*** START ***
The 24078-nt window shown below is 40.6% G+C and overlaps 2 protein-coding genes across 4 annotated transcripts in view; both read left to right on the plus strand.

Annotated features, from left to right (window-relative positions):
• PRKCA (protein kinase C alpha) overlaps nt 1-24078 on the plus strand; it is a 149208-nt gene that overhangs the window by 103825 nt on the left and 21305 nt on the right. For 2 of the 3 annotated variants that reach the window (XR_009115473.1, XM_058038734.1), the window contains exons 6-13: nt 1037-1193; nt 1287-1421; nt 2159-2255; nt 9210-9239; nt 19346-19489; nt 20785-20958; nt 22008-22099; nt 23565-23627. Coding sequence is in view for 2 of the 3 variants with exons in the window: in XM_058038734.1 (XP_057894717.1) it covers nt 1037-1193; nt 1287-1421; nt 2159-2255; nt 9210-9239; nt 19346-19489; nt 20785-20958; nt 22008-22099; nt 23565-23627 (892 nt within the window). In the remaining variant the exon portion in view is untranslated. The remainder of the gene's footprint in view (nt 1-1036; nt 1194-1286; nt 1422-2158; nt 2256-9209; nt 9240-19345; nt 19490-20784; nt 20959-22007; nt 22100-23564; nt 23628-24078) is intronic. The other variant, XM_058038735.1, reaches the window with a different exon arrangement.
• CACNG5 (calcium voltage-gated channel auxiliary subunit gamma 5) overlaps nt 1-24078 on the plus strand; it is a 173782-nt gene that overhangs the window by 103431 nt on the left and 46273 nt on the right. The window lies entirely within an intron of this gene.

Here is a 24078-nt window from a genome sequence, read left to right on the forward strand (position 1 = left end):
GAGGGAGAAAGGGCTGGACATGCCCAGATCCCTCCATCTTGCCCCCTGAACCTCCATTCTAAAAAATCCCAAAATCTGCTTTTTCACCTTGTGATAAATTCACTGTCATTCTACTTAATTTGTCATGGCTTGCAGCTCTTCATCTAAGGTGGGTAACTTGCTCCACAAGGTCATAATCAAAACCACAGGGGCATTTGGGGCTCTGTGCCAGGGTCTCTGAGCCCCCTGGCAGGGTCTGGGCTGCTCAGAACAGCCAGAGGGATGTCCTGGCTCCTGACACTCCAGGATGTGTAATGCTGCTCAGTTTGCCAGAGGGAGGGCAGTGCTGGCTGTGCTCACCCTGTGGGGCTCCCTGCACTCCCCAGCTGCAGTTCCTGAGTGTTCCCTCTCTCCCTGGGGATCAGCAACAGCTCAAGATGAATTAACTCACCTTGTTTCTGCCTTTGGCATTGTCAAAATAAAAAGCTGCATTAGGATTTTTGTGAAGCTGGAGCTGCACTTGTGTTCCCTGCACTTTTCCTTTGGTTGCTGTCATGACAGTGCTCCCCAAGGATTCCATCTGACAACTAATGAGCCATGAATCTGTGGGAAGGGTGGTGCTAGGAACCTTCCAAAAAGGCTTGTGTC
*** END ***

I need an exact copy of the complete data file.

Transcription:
The 24078-nt window shown below is 40.6% G+C and overlaps 2 protein-coding genes across 4 annotated transcripts in view; both read left to right on the plus strand.

Annotated features, from left to right (window-relative positions):
• PRKCA (protein kinase C alpha) overlaps nt 1-24078 on the plus strand; it is a 149208-nt gene that overhangs the window by 103825 nt on the left and 21305 nt on the right. For 2 of the 3 annotated variants that reach the window (XR_009115473.1, XM_058038734.1), the window contains exons 6-13: nt 1037-1193; nt 1287-1421; nt 2159-2255; nt 9210-9239; nt 19346-19489; nt 20785-20958; nt 22008-22099; nt 23565-23627. Coding sequence is in view for 2 of the 3 variants with exons in the window: in XM_058038734.1 (XP_057894717.1) it covers nt 1037-1193; nt 1287-1421; nt 2159-2255; nt 9210-9239; nt 19346-19489; nt 20785-20958; nt 22008-22099; nt 23565-23627 (892 nt within the window). In the remaining variant the exon portion in view is untranslated. The remainder of the gene's footprint in view (nt 1-1036; nt 1194-1286; nt 1422-2158; nt 2256-9209; nt 9240-19345; nt 19490-20784; nt 20959-22007; nt 22100-23564; nt 23628-24078) is intronic. The other variant, XM_058038735.1, reaches the window with a different exon arrangement.
• CACNG5 (calcium voltage-gated channel auxiliary subunit gamma 5) overlaps nt 1-24078 on the plus strand; it is a 173782-nt gene that overhangs the window by 103431 nt on the left and 46273 nt on the right. The window lies entirely within an intron of this gene.

Here is a 24078-nt window from a genome sequence, read left to right on the forward strand (position 1 = left end):
GAGGGAGAAAGGGCTGGACATGCCCAGATCCCTCCATCTTGCCCCCTGAACCTCCATTCTAAAAAATCCCAAAATCTGCTTTTTCACCTTGTGATAAATTCACTGTCATTCTACTTAATTTGTCATGGCTTGCAGCTCTTCATCTAAGGTGGGTAACTTGCTCCACAAGGTCATAATCAAAACCACAGGGGCATTTGGGGCTCTGTGCCAGGGTCTCTGAGCCCCCTGGCAGGGTCTGGGCTGCTCAGAACAGCCAGAGGGATGTCCTGGCTCCTGACACTCCAGGATGTGTAATGCTGCTCAGTTTGCCAGAGGGAGGGCAGTGCTGGCTGTGCTCACCCTGTGGGGCTCCCTGCACTCCCCAGCTGCAGTTCCTGAGTGTTCCCTCTCTCCCTGGGGATCAGCAACAGCTCAAGATGAATTAACTCACCTTGTTTCTGCCTTTGGCATTGTCAAAATAAAAAGCTGCATTAGGATTTTTGTGAAGCTGGAGCTGCACTTGTGTTCCCTGCACTTTTCCTTTGGTTGCTGTCATGACAGTGCTCCCCAAGGATTCCATCTGACAACTAATGAGCCATGAATCTGTGGGAAGGGTGGTGCTAGGAACCTTCCAAAAAGGCTTGTGTC